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Calcified Tissue International

, Volume 99, Issue 3, pp 227–236 | Cite as

The Return of Congenital Rickets, Are We Missing Occult Cases?

  • Abdelwahab T. H. Elidrissy
Review

Abstract

Congenital rickets is the term given to fetus born with clinical features of rickets, but those born with biochemical evidence of rickets without obvious clinical features still can be considered occult congenital rickets. Some of the affected babies with this disease have the intrauterine rachitic environment, but a calcium trans-placental pump prevents the fetus from having clinical features of rickets. They may present with hypocalcemia few days after birth or later with more florid features of rickets. Congenital rickets cases born with florid features reported over the last 40 years are few and can be divided into two groups. The first due to severe maternal osteomalacia in which their bones were so decalcified to have enough calcium to be pumped to their fetus. Another group in which newborn babies were hypocalcemic due to other maternal diseases as malabsorption, celiac disease, pre-eclampsia, and prematurity. All inherited rickets cases per se, or as part of other syndromes can be considered congenital rickets. Most cases seen in our region are due to maternal vitamin D deficiency with symptoms becoming obvious when the infants are breastfed, or may present with hypocalcemic convulsions or craniotabes. This is a review of congenital rickets with the aim of shedding light on this potentially acute disease that needs more attention and awareness in the neonatal period to avoid rare serious complications as cardiomyopathy or myelofibrosis and the complications of hypocalcemic convulsions. Congenital rickets cases seen simulate a tip of an ice-burg and its prevention is an important issue, especially with the tremendous urbanization with tall buildings living in sun-deprived flats as the commonest type of residence leading to the increasing incidence of maternal osteomalacia and rickets.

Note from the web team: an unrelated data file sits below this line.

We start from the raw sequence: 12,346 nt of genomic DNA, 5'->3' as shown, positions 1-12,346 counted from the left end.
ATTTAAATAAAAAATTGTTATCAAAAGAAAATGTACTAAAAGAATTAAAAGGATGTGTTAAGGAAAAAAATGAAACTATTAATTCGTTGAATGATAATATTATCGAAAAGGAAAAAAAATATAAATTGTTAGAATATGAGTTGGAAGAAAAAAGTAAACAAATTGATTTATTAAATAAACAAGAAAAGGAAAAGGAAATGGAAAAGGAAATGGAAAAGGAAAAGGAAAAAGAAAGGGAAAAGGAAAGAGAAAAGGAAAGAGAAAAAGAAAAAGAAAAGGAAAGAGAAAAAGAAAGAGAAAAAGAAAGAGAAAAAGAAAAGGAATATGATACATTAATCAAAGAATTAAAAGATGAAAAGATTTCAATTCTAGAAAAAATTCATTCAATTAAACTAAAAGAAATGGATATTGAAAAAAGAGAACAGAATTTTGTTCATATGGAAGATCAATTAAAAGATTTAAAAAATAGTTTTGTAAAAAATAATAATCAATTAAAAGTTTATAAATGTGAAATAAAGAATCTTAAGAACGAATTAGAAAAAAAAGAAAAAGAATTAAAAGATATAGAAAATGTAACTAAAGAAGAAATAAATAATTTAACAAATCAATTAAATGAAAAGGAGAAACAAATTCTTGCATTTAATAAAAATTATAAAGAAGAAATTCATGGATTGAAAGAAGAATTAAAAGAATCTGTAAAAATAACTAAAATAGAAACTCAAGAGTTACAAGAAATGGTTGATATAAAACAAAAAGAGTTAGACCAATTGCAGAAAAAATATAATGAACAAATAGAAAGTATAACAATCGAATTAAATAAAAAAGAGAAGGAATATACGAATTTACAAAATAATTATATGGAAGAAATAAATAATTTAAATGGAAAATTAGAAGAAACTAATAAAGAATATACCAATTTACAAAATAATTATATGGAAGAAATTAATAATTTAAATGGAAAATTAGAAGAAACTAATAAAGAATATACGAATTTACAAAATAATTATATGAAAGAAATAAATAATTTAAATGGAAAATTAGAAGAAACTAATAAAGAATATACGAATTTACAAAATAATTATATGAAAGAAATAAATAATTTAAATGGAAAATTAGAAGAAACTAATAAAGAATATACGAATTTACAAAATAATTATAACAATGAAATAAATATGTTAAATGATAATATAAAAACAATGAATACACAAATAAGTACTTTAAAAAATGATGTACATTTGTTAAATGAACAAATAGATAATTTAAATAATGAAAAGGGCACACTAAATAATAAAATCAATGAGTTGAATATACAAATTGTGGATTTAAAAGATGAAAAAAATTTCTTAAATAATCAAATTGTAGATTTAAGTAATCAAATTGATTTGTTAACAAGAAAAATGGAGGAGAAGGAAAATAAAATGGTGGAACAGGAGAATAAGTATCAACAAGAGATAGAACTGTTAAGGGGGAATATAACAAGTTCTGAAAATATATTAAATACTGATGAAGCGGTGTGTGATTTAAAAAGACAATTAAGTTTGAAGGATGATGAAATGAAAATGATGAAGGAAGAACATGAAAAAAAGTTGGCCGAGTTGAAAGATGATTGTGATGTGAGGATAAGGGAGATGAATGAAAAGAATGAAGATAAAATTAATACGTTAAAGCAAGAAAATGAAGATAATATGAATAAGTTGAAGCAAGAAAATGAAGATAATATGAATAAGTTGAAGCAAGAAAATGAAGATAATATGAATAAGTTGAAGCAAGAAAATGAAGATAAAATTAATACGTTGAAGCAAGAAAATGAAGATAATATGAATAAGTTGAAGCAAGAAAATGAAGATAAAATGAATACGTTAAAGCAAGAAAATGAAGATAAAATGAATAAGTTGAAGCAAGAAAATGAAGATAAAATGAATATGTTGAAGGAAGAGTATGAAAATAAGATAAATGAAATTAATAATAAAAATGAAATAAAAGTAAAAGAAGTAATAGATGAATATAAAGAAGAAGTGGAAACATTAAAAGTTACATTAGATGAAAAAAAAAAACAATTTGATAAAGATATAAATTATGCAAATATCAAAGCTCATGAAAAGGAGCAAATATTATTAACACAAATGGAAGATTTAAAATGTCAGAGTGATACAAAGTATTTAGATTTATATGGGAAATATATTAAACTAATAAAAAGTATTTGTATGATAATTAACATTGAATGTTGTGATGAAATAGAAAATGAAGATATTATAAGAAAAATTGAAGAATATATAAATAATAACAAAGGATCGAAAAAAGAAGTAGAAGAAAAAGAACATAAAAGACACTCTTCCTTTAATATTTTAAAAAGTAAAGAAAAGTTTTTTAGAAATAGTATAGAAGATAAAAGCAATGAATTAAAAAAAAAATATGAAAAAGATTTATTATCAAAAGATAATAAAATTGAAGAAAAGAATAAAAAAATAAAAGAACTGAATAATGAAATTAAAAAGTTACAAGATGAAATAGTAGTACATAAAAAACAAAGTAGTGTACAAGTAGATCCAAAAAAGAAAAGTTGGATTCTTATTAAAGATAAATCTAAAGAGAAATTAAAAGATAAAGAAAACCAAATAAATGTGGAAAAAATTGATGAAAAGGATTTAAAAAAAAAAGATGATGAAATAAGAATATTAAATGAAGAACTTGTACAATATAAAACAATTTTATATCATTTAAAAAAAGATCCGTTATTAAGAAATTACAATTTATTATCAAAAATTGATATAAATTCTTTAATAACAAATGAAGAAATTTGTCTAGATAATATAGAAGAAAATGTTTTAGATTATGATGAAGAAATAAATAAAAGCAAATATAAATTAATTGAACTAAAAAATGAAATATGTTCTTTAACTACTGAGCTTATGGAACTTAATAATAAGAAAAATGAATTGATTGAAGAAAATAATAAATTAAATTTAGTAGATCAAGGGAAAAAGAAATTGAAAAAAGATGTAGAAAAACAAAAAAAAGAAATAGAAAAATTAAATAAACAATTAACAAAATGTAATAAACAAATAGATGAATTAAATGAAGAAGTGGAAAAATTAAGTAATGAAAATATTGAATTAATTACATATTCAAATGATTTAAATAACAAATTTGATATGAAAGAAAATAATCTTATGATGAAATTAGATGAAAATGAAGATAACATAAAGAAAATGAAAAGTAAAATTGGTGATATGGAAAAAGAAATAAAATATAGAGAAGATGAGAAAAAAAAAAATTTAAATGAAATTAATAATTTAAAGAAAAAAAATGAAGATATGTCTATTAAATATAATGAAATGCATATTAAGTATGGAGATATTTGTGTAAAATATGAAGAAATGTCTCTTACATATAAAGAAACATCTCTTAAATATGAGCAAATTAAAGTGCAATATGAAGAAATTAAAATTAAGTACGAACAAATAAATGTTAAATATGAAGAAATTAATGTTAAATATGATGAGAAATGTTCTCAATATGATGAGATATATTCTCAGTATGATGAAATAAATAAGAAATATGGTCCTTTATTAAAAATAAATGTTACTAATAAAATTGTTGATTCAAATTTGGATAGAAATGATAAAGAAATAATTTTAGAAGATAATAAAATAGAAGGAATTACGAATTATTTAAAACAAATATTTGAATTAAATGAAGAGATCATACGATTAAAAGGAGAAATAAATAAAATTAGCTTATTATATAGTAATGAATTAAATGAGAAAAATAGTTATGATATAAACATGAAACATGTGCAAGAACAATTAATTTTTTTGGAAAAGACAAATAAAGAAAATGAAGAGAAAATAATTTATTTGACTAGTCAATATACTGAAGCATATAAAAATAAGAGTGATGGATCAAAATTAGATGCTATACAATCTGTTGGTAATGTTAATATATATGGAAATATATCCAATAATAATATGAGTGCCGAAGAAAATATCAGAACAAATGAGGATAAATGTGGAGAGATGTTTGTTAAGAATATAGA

Keywords

Congenital rickets Fetal rickets Inherited rickets Osteomalacia Hypocalcemia vitamin D 

Notes

Acknowledgments

Dr. Kkhalid Khoshhal for reading the manuscript and for helpful comments and daughter Aminah Elidrissy for her secretarial help.

Conflict of Interest

Abdelwahab T. H. Elidrissy declares there is no conflict of interest that could be perceived as prejudicing the impartiality of the research reported.

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Copyright information

© Springer Science+Business Media New York 2016

Authors and Affiliations

  1. 1.College of MedicineUniversity of Science and TechnologyOmdurmanSudan

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